The March 2011 meltdowns at the Fukushima Daiichi Nuclear Power Plant caused extensive human suffering—evacuations, emotional trauma and premature deaths, disrupted jobs and schooling. What they have not caused, so far, is radiation-related illness among the general public, and few specialists expect dramatic increases in cancers or other ailments. The reactors spewed just a tenth of the radiation emitted by the Chernobyl disaster, winds blew much of that out to sea, and evacuations were swift. Yet one wave of illness has been linked to the disaster—the ironic result of a well-intentioned screening program. Continue reading Screening effect? Examining thyroid cancers found in Fukushima children→
The purpose of this blog is to bring to the attention of interested readers a recent peer-reviewed, open-access study published in the Journal or Radiological Protection . The investigators describe the design and manufacture of a whole body sensor whose purpose is the detection of 137-Cs (half-life ~30 years) in children who were proximate to radionuclide releases after the triple meltdowns at the Fukushima-Daiichi nuclear power plant which began in March 2011. Health impacts of the disaster are likely to be most acute in Japan given that levels of radionuclides in air, soil and water resulting from the disaster were higher compared to levels measured and expected on the west coast of North America. The detector in question (called BABYSCAN) is demonstrated to have a detection limit of better than 50 Bq/body and has been installed in a hospital in Fukushima. Because children are most vulnerable to the impacts of ionizing radiation, 100 Fukushima children were scanned for the presence of 137-Cs and none were found to have detectable levels of the isotope in their bodies. Larger scale measurements of the population will be reported as the long term impacts of low levels of ionizing radiation present owing to the Fukushima disaster warrant further study.
As a result of the radionuclides released to the atmosphere after the meltdowns in March 2011 at the Fukushima-Daiichi nuclear power plant, Fukushima Prefecture was contaminated with radioactive cesium (134-Cs and 137-Cs) and other isotopes, which pose radiological health risks to the resident population. As would be expected for parents around the world, parents of small children in Fukushima Prefecture have great concern about the internal exposure experienced by their offspring.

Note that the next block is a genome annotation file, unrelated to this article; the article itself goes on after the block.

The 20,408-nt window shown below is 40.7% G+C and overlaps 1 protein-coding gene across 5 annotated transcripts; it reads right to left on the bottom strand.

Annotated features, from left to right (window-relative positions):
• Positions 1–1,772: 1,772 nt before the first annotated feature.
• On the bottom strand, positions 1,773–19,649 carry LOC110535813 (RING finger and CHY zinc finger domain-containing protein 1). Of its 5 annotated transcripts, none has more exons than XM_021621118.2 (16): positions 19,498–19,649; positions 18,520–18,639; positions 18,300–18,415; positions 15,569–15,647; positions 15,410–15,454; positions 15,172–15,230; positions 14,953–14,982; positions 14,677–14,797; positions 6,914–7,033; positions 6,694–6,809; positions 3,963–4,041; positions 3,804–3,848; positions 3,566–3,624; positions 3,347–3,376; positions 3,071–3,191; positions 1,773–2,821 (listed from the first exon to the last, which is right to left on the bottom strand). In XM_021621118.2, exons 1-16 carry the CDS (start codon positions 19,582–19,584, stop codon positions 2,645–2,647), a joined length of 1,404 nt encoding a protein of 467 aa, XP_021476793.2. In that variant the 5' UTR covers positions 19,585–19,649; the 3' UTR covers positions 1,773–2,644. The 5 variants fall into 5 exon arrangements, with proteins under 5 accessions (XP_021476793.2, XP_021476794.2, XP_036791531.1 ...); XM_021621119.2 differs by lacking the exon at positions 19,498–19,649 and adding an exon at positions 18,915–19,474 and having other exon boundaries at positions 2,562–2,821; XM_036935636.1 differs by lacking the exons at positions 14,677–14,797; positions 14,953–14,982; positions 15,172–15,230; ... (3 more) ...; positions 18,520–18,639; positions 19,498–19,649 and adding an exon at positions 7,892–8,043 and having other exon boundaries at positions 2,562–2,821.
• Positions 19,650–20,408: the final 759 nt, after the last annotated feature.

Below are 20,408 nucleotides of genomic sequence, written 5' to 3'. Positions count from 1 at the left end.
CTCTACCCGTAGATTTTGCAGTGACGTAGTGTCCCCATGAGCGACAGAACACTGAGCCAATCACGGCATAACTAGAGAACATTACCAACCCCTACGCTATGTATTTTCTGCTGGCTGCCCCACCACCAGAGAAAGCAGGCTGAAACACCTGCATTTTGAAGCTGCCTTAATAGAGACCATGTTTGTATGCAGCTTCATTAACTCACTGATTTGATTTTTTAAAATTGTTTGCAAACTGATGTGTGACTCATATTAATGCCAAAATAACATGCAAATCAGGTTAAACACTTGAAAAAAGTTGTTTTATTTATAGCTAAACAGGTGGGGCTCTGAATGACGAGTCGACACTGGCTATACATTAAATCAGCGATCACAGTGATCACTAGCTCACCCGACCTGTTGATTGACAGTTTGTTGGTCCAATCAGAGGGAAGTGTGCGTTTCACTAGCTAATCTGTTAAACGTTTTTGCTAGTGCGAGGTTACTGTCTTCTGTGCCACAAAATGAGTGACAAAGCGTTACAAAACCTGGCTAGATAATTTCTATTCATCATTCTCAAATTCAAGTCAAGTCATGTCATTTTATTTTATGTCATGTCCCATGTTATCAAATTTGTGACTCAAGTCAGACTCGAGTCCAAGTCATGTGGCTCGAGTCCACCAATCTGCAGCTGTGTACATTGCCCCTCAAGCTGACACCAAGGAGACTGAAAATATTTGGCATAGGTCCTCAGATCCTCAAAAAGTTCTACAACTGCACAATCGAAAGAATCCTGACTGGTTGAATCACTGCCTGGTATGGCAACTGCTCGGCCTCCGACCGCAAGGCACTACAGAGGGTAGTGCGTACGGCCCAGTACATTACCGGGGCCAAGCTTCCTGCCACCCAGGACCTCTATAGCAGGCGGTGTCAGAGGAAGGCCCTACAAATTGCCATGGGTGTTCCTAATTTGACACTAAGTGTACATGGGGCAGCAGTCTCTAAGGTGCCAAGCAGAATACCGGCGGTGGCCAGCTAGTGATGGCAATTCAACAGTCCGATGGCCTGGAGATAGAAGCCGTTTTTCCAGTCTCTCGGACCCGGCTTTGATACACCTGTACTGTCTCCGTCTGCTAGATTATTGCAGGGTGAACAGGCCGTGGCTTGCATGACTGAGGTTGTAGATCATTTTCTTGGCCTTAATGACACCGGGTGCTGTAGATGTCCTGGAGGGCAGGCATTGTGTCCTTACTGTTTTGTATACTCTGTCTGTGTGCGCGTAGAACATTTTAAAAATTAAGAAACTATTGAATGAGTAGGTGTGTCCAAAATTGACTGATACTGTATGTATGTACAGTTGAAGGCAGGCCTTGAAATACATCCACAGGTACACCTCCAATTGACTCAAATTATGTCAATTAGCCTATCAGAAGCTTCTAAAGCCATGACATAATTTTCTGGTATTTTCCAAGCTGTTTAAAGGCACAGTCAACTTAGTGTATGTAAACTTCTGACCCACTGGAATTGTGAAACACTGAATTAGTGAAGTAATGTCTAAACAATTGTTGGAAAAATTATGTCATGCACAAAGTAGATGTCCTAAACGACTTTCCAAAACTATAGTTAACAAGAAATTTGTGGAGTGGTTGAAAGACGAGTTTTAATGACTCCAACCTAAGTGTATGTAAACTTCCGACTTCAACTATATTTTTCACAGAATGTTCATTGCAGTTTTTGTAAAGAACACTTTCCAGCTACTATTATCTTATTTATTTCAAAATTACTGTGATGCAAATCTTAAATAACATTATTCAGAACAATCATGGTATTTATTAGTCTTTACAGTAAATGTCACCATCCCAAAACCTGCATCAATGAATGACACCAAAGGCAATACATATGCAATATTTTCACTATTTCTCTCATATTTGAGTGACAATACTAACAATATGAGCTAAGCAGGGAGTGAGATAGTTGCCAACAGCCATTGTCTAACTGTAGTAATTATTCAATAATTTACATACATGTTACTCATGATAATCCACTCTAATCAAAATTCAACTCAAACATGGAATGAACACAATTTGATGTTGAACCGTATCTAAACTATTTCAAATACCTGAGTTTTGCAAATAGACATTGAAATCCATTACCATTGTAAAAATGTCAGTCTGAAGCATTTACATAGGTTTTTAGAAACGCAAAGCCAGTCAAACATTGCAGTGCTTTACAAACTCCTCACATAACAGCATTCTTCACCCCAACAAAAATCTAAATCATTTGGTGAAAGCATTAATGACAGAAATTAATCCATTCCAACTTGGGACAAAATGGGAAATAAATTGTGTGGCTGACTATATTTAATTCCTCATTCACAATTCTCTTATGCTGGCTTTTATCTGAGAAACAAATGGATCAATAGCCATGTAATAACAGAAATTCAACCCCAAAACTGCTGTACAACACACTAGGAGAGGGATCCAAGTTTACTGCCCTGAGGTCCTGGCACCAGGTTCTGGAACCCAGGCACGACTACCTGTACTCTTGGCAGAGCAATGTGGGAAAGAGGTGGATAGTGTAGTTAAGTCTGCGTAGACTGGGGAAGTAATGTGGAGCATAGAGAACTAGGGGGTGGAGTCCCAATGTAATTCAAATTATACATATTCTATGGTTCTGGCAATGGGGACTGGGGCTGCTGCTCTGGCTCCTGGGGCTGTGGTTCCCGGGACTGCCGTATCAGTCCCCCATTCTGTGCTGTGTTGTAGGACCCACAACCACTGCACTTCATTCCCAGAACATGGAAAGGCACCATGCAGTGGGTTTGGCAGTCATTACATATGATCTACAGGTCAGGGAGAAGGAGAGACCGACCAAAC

The paper by Hayano and colleagues describes the design and manufacture of a whole body scanner designed specifically for the purpose of detecting gamma-emitting isotopes that have been internalized by children. The instrument was first installed at the Hirata Central Hospital in Fukushima Prefecture in December 2013. The design principles, implementation and the initial operating experience are reported in the paper.
The age distribution of the first 100 children who were selected for isotope counting are given in the figure below:
Radioactive 134-Cs and 137-Cs was not detected in any of the 100 subjects. Naturally occurring radioactive 40-Potassium (40-K) was detected in all subjects. Typical gamma-ray energy spectra are are shown in the figure below with black dots indicating data collected with a subject in the instrument (4 min of counting), and those shown in grey dots were taken without subject (blank measurement taken over 5 hours and normalized to 4 min).
Given the experimental conditions the minimum detectable activity (MDA) for 137-Cs (Bq/body), was calculated for each subject and plotted against weight for each child as shown below.
The detection limit of BABYSCAN for 137-Cs, one of the most significant isotopes with respect to radiological health risks released from Fukushima, is better than 50 Bq/body. Despite this low detection limit, 137-Cs was not detected in any of the first 100 children scanned from the most contaminated areas of Japan in Fukushima Prefecture. Ongoing analyses will be carried out on a larger-scale with BABYSCAN and reported in publications by the investigators in the future. I will report on data as it becomes available.